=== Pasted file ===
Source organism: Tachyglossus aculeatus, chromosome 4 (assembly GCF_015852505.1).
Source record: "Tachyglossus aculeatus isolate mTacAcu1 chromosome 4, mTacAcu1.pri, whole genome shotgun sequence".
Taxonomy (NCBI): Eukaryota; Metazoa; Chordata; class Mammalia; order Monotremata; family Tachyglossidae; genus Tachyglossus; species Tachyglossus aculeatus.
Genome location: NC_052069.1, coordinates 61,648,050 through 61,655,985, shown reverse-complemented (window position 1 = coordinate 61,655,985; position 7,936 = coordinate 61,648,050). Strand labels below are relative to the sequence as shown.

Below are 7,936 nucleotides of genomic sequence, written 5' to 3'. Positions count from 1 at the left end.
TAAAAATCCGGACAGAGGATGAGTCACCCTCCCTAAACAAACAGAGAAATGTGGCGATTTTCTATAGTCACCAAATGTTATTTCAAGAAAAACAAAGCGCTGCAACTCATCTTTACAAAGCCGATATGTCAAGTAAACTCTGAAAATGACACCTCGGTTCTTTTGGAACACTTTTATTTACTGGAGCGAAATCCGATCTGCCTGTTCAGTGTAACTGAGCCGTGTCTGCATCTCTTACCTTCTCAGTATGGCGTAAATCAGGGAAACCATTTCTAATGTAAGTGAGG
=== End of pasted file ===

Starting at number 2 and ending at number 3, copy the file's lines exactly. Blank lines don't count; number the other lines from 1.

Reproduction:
Source record: "Tachyglossus aculeatus isolate mTacAcu1 chromosome 4, mTacAcu1.pri, whole genome shotgun sequence".
Taxonomy (NCBI): Eukaryota; Metazoa; Chordata; class Mammalia; order Monotremata; family Tachyglossidae; genus Tachyglossus; species Tachyglossus aculeatus.